EXCLUSIVE: SIGA Technologies CEO Says Company Is Prepared To Respond To Monkeypox Outbreak With TPOXX Stockpile Upon Approval

EXCLUSIVE: SIGA Technologies CEO Says Company Is Prepared To Respond To Monkeypox Outbreak With TPOXX Stockpile Upon Approval

SIGA Technologies Inc SIGA shares have rallied about 50% since the World Health Organization declared monkeypox a public health emergency of global concern.

SIGA's lead product, TPOXX, is an orally administered antiviral drug for the treatment of smallpox. Monkeypox is in the same virus family as smallpox, but it causes milder symptoms.

"We're a treatment, we're a pill. You take it twice daily for 14 days and we have approval for monkeypox in Europe," SIGA CEO Philip Gomez said Wednesday on Benzinga's YouTube show "LIVE Trading."

What To Know: Although TPOXX was developed for the treatment of smallpox, the pivotal model which showed efficacy in animals was monkeypox in monkeys, Gomez said. TPOXX demonstrated a 95% ability to prevent death in monkeys with monkeypox, he added.

"It's a very effective drug in the monkeypox model and that's why we got approval in the U.S. [for smallpox]. In Europe, they looked at the same data and they gave us approval not only for smallpox, but for monkeypox," Gomez said.

The public health emergency of global concern designation is the highest alert level the WHO uses and shows that the organization believes a quick international response is necessary to stop the spread of the virus from escalating further. 

More than 18,000 monkeypox cases have been reported from 78 countries, according to an update from WHO on Twitter. WHO said in a statement over the weekend that it believes the outbreak can be stopped "with the right strategies in the right groups."

Why It Matters: SIGA could be involved in said strategies in order to help prevent an outbreak. Gomez commended the WHO's actions and called on governments to get ahead of the spread.

"I think it's important for WHO to elevate the level of awareness because what we need is governments to make sure they step up their preparedness [and make sure] that they have the vaccines and treatments available to deal with this outbreak, wherever it may go," Gomez said.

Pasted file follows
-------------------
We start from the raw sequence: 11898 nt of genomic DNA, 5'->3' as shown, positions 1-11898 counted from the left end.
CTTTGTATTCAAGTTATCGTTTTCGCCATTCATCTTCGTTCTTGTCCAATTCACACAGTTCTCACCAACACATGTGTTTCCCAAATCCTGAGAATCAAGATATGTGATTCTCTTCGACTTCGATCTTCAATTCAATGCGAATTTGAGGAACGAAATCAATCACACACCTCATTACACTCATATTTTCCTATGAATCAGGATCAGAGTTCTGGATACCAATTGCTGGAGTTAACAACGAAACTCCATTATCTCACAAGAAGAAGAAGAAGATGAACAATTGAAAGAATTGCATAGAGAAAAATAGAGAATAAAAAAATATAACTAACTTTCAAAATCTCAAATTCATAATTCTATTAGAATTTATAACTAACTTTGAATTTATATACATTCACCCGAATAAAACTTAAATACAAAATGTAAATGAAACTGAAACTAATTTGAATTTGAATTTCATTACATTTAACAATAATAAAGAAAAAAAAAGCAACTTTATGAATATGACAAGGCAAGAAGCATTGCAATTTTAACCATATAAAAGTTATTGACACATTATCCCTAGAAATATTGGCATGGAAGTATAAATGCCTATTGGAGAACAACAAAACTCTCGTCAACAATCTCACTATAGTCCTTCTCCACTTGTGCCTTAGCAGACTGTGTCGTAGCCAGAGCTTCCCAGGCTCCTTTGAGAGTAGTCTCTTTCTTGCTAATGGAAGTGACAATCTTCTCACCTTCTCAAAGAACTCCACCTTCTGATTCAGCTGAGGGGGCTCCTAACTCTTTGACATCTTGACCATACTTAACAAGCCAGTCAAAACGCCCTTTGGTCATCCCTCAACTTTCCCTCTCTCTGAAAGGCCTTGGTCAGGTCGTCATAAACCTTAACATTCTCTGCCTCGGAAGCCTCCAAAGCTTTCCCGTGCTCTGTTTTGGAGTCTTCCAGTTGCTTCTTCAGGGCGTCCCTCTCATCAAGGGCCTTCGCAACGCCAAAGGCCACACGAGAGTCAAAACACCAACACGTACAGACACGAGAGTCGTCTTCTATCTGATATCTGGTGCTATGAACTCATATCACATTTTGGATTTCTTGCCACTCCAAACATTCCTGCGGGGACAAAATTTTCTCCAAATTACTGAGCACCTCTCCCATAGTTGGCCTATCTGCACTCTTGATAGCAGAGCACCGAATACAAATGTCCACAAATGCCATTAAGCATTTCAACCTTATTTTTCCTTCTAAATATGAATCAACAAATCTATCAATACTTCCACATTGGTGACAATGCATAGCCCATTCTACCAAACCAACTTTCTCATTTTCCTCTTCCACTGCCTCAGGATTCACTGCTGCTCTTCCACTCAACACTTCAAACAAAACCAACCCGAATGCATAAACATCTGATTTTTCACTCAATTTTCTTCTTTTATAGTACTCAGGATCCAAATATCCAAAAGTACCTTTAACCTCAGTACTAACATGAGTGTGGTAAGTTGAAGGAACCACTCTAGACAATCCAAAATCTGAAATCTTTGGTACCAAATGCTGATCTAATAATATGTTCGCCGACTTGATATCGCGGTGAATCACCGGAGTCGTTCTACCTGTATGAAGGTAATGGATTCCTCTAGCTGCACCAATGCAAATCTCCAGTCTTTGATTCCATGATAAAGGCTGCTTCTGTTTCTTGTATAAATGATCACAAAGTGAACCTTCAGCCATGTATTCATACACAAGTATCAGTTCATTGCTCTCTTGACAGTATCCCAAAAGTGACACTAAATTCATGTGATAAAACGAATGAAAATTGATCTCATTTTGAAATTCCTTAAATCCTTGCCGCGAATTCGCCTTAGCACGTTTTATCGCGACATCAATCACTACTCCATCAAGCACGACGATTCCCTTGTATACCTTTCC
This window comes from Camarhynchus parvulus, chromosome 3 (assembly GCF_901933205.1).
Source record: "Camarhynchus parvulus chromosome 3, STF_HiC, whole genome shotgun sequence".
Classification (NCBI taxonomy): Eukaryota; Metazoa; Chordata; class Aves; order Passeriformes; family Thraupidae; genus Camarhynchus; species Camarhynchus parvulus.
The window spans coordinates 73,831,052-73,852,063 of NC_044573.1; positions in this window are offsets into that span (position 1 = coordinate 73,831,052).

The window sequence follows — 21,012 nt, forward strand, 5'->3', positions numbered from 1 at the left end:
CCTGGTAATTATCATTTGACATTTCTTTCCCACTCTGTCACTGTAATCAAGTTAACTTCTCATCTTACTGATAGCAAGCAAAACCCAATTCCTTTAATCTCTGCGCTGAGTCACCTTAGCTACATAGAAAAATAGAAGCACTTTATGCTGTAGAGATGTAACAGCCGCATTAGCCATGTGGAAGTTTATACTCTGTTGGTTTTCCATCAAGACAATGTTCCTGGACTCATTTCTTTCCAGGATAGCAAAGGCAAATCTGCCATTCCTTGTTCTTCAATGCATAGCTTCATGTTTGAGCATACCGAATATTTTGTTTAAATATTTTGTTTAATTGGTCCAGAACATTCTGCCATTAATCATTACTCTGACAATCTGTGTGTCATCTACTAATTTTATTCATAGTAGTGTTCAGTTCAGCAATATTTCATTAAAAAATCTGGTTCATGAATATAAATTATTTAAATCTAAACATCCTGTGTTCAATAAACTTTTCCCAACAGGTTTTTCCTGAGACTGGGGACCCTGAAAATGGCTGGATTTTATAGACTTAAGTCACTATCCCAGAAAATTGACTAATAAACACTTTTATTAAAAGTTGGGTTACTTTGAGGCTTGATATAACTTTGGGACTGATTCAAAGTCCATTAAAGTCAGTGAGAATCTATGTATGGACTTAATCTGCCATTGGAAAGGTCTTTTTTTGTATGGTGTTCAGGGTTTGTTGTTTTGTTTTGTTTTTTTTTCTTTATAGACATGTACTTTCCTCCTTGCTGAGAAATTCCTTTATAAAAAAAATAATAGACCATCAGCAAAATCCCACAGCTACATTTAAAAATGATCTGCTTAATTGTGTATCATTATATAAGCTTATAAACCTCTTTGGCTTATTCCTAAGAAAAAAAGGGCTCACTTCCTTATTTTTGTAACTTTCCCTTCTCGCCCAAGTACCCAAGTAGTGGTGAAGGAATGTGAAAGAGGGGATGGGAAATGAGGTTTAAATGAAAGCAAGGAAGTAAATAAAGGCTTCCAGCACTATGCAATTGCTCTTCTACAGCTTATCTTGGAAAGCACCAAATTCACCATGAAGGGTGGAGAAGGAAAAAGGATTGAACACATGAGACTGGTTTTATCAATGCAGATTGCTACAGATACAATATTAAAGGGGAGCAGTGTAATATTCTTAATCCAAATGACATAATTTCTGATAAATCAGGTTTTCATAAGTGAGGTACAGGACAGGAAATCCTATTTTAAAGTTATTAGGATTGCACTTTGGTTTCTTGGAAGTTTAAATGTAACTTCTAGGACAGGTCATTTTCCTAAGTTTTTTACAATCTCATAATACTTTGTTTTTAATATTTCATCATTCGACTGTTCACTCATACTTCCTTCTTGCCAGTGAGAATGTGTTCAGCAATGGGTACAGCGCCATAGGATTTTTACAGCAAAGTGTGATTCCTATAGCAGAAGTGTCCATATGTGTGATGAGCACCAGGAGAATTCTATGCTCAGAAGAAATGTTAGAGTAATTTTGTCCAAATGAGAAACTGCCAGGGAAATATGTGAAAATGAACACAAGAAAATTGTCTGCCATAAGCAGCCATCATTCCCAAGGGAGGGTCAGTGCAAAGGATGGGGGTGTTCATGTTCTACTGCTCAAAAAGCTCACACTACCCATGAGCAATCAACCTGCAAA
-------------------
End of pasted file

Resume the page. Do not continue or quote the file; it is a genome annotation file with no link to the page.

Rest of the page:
See Also: Monkeypox Emergency Could Last Months, According To Experts

If the outbreak were to worsen, SIGA is ready to respond. The company's drug was developed to be stockpiled, Gomez said.

"It's a lot easier to respond to a pandemic than prepare," the SIGA CEO said.

Gomez told Benzinga that there is enough TPOXX in the Strategic National Stockpile to treat 1.7 million people. The drug is available for distribution through the government, however, regulators are requiring all individuals who receive the drug to enroll in an expanded access investigational new drug protocol in order to collect more data.

"Unfortunately, that means they have to sit for three or four hours to enroll in that study," Gomez explained. 

The CDC and FDA updated their guidance earlier in the week and have talked about updating it again to make the drug more readily available, according to the SIGA CEO.

"The reality is there's plenty of drug in the U.S. The CDC and FDA are working to distribute it more rapidly to patients. We've seen, certainly, anecdotal evidence from people taking it. They're seeing symptoms resolve quickly. Obviously, we're not approved for it yet, but it's very encouraging," Gomez said.

See the full interview with the SIGA CEO here:

SIGA Price Action: SIGA shares are making new 52-week highs on Wednesday.

The stock ended the session 2.7% higher at $17.90. 

Photo: Jernej Furman from Flickr.

Posted In: Benzinga Live TradingPhilip GomezNewsSmall CapGlobalExclusivesInterview